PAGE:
Comparing patient perceptions of health across the two different types of therapy for GD also provided added insight into aspects of the patient experience concerning SRTs. SRT users that previously used ERT most often reported no difference in health when asked to compare aspects of their current health to their health while using ERT. The finding that the majority of current SRT users in this study perceived no difference in multiple aspects of their health across therapy types was unexpected. Of note, two respondents that considered their health to be “much worse now with SRT” across all categories than when they used ERT reported side effects with SRT use in their open-ended responses. Evidence suggests that use of ERTs and SRTs improves health-related quality of life (HRQoL) for untreated individuals with GD (Mistry et al. 2015). Additionally, no significant difference in HRQoL was found in individuals following a treatment switch from an ERT, imiglucerase, to an SRT, miglustat (Cox et al. 2015). However, no study to-date had investigated comparisons of health across both types of therapy for the same patient with GD. Our findings agree with prior research and reveal that, overall, patients with GD that use SRTs typically do not perceive their health to be different from when they used ERTs in the past for treatment of GD. Nonetheless, it may not be appropriate to extrapolate that observation to each individual with GD. While some patients with GD may find advantages of SRTs as a type of treatment for GD, as demonstrated by our cohort’s free responses, patients experiencing HRQoL-reducing side effects when using SRTs may perceive or experience worse health than when using ERTs.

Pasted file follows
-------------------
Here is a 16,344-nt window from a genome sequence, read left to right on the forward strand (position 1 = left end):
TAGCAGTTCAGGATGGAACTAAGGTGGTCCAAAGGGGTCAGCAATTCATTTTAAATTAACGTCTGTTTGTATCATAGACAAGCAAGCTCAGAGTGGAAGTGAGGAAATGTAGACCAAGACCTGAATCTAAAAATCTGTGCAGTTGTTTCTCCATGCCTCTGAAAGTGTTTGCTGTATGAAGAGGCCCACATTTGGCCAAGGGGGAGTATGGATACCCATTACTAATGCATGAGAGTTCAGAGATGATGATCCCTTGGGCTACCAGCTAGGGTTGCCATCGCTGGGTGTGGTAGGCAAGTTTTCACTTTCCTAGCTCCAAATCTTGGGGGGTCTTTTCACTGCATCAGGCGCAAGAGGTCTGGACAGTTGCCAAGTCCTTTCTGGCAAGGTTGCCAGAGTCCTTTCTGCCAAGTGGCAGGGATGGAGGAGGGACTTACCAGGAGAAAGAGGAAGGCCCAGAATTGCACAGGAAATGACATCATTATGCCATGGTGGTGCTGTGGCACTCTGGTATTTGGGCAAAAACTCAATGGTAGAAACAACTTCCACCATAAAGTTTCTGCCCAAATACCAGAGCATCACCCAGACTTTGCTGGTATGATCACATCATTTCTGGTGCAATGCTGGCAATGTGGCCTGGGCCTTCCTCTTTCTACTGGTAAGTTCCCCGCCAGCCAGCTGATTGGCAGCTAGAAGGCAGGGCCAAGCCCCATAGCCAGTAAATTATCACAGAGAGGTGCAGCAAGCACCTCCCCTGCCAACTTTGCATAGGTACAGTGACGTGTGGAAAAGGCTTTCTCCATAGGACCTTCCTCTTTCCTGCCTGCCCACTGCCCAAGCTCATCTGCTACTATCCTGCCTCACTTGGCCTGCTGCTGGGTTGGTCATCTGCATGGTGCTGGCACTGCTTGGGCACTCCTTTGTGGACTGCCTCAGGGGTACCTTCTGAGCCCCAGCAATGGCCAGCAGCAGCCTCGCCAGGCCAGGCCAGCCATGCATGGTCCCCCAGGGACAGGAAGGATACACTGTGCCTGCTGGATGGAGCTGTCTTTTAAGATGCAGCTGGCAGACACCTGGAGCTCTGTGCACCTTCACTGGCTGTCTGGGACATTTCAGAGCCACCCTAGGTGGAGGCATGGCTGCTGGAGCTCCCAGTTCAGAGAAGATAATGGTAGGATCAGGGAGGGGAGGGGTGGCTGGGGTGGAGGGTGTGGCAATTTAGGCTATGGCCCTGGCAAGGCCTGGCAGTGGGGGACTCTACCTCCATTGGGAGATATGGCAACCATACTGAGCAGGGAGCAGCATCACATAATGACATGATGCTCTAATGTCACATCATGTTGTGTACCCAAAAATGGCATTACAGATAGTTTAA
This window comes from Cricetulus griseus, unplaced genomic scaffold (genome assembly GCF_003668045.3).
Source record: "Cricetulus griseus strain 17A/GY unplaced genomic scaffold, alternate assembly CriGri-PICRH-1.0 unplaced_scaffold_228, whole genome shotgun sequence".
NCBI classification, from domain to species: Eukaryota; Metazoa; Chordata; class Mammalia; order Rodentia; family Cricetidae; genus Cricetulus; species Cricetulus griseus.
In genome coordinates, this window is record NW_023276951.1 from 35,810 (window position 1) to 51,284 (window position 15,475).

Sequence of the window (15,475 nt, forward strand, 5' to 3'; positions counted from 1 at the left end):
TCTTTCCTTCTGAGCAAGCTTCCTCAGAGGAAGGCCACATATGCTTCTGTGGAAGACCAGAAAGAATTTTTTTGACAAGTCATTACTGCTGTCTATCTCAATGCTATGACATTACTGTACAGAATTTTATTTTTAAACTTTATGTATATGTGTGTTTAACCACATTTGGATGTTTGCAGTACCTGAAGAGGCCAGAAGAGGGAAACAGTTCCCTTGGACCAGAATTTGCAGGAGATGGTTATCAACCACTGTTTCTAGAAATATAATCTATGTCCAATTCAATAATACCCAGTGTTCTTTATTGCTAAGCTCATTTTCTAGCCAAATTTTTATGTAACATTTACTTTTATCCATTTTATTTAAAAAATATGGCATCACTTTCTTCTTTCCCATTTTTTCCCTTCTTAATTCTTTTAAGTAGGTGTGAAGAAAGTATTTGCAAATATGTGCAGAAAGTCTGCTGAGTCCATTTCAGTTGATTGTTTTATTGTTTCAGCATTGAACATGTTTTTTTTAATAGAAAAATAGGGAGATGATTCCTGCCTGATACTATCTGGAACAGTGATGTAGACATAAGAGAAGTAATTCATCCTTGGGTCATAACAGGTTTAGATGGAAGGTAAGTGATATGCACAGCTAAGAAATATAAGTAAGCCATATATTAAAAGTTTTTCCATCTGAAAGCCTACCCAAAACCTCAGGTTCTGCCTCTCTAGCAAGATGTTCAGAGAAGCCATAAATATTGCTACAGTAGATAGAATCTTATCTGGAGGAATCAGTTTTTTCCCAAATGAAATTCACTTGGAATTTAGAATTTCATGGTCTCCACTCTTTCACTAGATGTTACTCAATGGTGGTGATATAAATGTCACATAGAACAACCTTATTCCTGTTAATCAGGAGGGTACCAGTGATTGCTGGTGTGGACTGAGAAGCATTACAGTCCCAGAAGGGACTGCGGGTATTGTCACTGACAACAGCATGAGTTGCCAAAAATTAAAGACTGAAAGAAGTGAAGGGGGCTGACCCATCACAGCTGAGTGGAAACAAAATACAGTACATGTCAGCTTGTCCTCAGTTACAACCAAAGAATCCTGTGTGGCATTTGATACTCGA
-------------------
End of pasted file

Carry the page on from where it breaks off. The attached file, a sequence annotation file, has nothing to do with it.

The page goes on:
A notable limitation of the study is the small sample size, particularly for those individuals that use SRTs. SRTs are only recently clinically available for patients with GD and, as our results indicate, patients already using ERTs may be resistant to a therapy switch. Despite few participants, many themes regarding patient attitudes towards therapy options had reproducibility within the sample. As such, it is likely that these factors influence treatment related decision-making in a larger population with GD. However, without a larger sample, it is possible that some of these themes may not represent global views of individuals with GD that are considering SRT use.
Many participants were recruited from electronic information and support communities related to GD. While our group did extend participation to patients of metabolic treatment centers with GD to avoid sample bias, it is possible that responses of individuals with GD that are active members of these electronic communities may not have responses representative of the average adult with GD (Gawlinski et al. 2013). Participants did not report their source of learning about this study, so a reliable response rate from varying sources is unavailable.